- Leonardo on Painting
I am no artist (to speak of) but ever since I can remember, I liked to draw. I recall that I was often told that one of the hardest things to draw is the human hand, so I spent copious time drawing my hand—the left one, to be exact, since I am right-handed. But I never knew (or noticed), until now, this: "The fingers thicken at their joints from all sides when they are bent, and they are more thickened to the extent that they are more bent, and accordingly diminish to the extent that they are straightened. The same thing happens with the toes." This quotation from Leonardo da Vinci appears on page 137 of Kemp and Walker's anthology, accompanied by Leonardo's drawing of a finger both straight and bent. I read this passage while recently riding on a plane, verifying it by looking at my fingers as I straightened and bent them. While doing this, I received a peculiar look from the passenger next to me; given the disposition of people on planes of late, I did not try to explain what I was doing but just buried myself back into the book. The verification about the toes, needless to say, had to wait.
Upon his death in 1519, Leonardo left about 6,500 pages of notes and drawings. Today these precious pages from notebooks, miscellaneous sheets and pocket books are scattered among manuscript collections in cities such as Paris, Milan, London, Windsor, Turin and Madrid. One manuscript purchased by Bill Gates is, I believe, in Seattle. Of these pages, Leonardo once wrote that it is "a collection without order, taken from many papers which I have copied here, hoping later to arrange them in their place, according to the subjects of which they may treat." Two famous anthologies attempting to organize some of this collection are The Literary Works of Leonardo da Vinci (1883, 1938, 1969) by Jean-Paul Richter and The Notebooks of Leonardo da Vinci (1906, 1939, 1956) by Edward MacCurdy. Both were major achievements in the dissemination of Leonardo's work, previously available only to those having access to the manuscripts.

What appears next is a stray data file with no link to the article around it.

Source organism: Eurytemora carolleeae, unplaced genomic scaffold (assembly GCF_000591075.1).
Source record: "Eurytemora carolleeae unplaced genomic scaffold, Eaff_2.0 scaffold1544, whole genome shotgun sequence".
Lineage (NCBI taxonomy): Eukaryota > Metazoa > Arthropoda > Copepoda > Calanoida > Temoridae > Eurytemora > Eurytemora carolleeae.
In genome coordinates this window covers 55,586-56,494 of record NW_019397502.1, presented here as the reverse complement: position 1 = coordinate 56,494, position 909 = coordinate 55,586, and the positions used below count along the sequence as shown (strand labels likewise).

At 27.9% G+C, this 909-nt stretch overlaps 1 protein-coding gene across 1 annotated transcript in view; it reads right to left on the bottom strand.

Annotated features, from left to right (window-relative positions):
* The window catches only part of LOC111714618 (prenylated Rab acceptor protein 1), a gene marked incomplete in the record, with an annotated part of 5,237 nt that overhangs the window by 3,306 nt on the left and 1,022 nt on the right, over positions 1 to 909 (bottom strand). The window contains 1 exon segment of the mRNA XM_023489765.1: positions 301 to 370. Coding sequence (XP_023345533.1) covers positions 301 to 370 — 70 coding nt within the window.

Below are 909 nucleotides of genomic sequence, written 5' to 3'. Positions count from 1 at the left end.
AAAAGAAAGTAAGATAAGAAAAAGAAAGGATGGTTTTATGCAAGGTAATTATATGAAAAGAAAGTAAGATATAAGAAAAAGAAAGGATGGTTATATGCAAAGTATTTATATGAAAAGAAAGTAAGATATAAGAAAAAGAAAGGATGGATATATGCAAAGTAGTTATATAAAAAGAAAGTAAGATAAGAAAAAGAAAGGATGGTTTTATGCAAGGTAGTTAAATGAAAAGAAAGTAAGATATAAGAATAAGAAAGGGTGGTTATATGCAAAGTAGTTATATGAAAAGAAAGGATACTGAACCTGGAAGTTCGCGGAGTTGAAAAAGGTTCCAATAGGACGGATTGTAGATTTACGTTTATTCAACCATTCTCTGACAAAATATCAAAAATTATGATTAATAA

Throughout Leonardo's manuscript pages, there are perhaps 100,000 drawings (sketches and diagrams), making him one of the most prolific visual artists of all time. Nevertheless, most studies of these pages focus more on the texts than the drawings, as clearly betrayed in the very title of Richter's volume. This literary bias is also seen in MacCurdy's anthology, with almost 1,200 pages of text and a mere eight illustrations. I am pleased to say, therefore, that there is a proliferation of illustrations in Kemp and Walker's anthology, Leonardo on Painting. As recent Leonardo scholars have pointed out, the drawings are essential to understanding his mind as, to use Rudolf Arnheim's phrase, he was a "visual thinker." Indeed, Leonardo is a major figure in the history of the visualization of knowledge—something that neither historians of art nor (until recently) historians of science have fully appreciated (see, for example, Kim Veltman, Linear Perspective and the Visual Dimensions of Science and Art [Deutscher Kunstverlag, 1986]).
In the introduction, Kemp and Walker put their work into perspective as follows: "Anyone who goes to the anthologies by Richter or MacCurdy hoping to read and understand Leonardo's views in a sequential and cumulative manner will be disappointed. The present edition is designed to overcome this problem—at least as far as it can be overcome, given the character of the sources" (p. 4). They later add, "Thus, the text that follows is organized as a series of chapters or 'books,' with systematic subdivisions, within which thematic sections of text of varied length are each introduced by a heading in the form of a proposition or question." Accordingly, "the strength of the present method is to present a coherent, cumulative picture of Leonardo's aspirations for his beloved...